If one really trusts one’s kerberos setup one might permit root login using Kerberos and/or disable usage of PAM and password authentication. The latter one should always be done when one allows root login using ssh:

UsePAM no
PasswordAuthentication no

and to allow root login:

PermitRootLogin yes

One might restrict login using ssh further using

AllowGroups GROUP1 GROUP2 GROUP3

For example to permit login for wheel users and mqadmin users one would set

AllowGroups wheel mqadmin

After that one has to add a list of users allowed to login into a given user account to the ${HOME}/.k5login file. To allow the users with the names sample@EXAMPLE.COM and sample2@EXAMPLE.COM to login for root one would write the following file into /root/.k5login:

sample@EXAMPLE.COM
sample2@EXAMPLE.COM

Any user listed inside the .k5login inside a users home directory might login using the UID of the user to whom the home directory belongs.

Adding an client

Basically a client wouldn’t need any configuration. One might enable GSSAPI authentication for ssh when connecting to a specific set of hosts or to hosts under a given domain. One shouldn’t enable that as a wildcard. To do so one might edit /etc/ssh/ssh_config and add an per host configuration:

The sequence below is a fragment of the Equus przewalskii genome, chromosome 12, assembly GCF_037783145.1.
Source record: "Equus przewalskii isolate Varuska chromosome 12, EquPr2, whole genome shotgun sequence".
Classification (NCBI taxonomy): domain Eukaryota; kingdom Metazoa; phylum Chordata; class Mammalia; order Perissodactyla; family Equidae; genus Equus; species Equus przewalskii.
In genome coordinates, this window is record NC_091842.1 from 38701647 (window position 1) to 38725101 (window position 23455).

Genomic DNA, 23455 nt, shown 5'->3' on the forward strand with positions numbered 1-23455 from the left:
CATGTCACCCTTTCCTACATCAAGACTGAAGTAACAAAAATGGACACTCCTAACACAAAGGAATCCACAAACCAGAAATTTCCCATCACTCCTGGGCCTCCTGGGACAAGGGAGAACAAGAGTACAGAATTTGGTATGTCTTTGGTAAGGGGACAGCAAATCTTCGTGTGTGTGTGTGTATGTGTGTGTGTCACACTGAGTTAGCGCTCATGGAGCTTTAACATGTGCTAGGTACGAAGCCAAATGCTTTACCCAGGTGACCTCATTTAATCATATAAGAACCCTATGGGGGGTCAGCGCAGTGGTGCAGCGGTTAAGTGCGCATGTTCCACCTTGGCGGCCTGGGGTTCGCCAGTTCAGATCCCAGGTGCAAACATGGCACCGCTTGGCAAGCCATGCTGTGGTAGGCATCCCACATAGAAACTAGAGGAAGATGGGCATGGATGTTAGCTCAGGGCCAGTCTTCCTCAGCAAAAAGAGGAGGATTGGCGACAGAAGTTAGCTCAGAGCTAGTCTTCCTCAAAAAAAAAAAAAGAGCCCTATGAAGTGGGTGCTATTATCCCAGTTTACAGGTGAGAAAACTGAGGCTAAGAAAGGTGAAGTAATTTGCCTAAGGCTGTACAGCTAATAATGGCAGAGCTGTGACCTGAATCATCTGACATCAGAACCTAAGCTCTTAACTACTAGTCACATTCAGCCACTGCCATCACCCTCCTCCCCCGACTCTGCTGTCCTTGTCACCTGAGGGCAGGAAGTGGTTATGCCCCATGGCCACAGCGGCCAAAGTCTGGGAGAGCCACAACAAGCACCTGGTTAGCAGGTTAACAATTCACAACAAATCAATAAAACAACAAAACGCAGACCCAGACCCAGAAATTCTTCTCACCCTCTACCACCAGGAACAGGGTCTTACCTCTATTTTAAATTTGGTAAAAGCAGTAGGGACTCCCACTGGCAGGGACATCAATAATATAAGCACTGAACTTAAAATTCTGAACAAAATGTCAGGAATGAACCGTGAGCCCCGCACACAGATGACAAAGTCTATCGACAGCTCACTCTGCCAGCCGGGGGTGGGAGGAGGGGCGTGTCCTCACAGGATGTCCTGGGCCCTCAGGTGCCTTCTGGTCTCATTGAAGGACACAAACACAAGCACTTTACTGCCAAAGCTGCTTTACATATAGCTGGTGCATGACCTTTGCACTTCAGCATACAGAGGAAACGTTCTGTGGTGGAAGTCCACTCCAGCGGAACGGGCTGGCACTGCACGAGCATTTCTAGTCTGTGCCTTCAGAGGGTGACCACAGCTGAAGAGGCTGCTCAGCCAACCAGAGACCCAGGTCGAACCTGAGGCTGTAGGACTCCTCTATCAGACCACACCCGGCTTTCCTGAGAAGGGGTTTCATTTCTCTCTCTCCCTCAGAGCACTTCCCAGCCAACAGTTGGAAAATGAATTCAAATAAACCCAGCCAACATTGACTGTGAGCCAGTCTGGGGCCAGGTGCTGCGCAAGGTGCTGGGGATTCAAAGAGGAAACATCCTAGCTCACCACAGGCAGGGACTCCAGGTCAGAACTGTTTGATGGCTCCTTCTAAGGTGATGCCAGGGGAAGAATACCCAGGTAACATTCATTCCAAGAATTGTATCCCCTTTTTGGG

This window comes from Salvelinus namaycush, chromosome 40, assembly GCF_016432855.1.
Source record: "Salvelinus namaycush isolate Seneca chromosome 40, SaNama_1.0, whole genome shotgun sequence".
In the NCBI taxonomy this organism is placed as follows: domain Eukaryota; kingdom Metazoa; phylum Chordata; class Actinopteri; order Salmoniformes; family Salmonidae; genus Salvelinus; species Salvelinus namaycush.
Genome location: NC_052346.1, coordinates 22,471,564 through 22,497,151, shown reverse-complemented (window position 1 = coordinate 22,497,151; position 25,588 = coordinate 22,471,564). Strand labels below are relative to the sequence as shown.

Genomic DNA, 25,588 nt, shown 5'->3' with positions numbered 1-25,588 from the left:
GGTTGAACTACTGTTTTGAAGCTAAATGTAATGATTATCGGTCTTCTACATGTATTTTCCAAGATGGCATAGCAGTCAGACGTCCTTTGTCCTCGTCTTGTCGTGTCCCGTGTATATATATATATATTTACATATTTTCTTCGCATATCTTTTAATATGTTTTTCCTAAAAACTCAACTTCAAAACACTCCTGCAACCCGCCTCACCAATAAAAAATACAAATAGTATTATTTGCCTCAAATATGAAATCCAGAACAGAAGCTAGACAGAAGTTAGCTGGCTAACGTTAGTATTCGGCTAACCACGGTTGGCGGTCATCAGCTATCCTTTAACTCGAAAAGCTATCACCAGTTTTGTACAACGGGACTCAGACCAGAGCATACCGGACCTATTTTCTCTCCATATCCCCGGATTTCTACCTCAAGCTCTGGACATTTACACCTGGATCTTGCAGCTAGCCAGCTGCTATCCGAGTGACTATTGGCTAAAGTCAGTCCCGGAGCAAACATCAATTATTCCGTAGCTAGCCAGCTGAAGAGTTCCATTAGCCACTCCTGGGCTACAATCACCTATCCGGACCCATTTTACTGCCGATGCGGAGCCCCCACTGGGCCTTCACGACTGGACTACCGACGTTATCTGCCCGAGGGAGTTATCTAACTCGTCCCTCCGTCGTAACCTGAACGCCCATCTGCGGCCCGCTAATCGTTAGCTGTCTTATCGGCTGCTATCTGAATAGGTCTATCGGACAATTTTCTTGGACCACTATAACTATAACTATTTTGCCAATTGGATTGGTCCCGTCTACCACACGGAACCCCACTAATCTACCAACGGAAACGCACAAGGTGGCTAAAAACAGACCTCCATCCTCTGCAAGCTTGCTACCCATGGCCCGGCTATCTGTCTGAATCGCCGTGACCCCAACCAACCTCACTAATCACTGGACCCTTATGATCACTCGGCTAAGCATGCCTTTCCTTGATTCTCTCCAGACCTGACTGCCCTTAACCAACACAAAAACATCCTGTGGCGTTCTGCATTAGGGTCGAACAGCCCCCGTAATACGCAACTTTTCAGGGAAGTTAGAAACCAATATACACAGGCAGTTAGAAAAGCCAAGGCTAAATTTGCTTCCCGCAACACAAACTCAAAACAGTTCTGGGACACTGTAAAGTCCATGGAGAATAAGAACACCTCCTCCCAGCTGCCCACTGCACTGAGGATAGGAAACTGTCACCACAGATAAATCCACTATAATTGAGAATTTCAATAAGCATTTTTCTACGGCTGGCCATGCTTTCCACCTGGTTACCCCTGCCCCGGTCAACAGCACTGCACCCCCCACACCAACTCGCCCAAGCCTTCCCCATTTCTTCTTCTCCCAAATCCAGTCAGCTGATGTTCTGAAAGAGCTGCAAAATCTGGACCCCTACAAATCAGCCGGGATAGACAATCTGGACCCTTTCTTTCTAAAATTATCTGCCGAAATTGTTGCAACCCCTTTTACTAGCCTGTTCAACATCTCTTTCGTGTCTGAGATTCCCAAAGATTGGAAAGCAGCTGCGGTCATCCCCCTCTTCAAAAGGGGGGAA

Host host1.example.com
	GSSAPIAuthentication yes
	GSSAPIDelegateCredentials yes

One might also do this (when one really trusts all hosts to not steal forwardable tickets) under a given domain:

Host *.example.com
	GSSAPIAuthentication yes
	GSSAPIDelegateCredentials yes

This configuration also automatically forwards one own’s tickets to the given host (this is what the GSSAPIDelegateCredentials option does) and tries authentication (using the GSSAPIAuthentication option).

This article is tagged:


Data protection policy

Dipl.-Ing. Thomas Spielauer, Wien (webcomplains389t48957@tspi.at)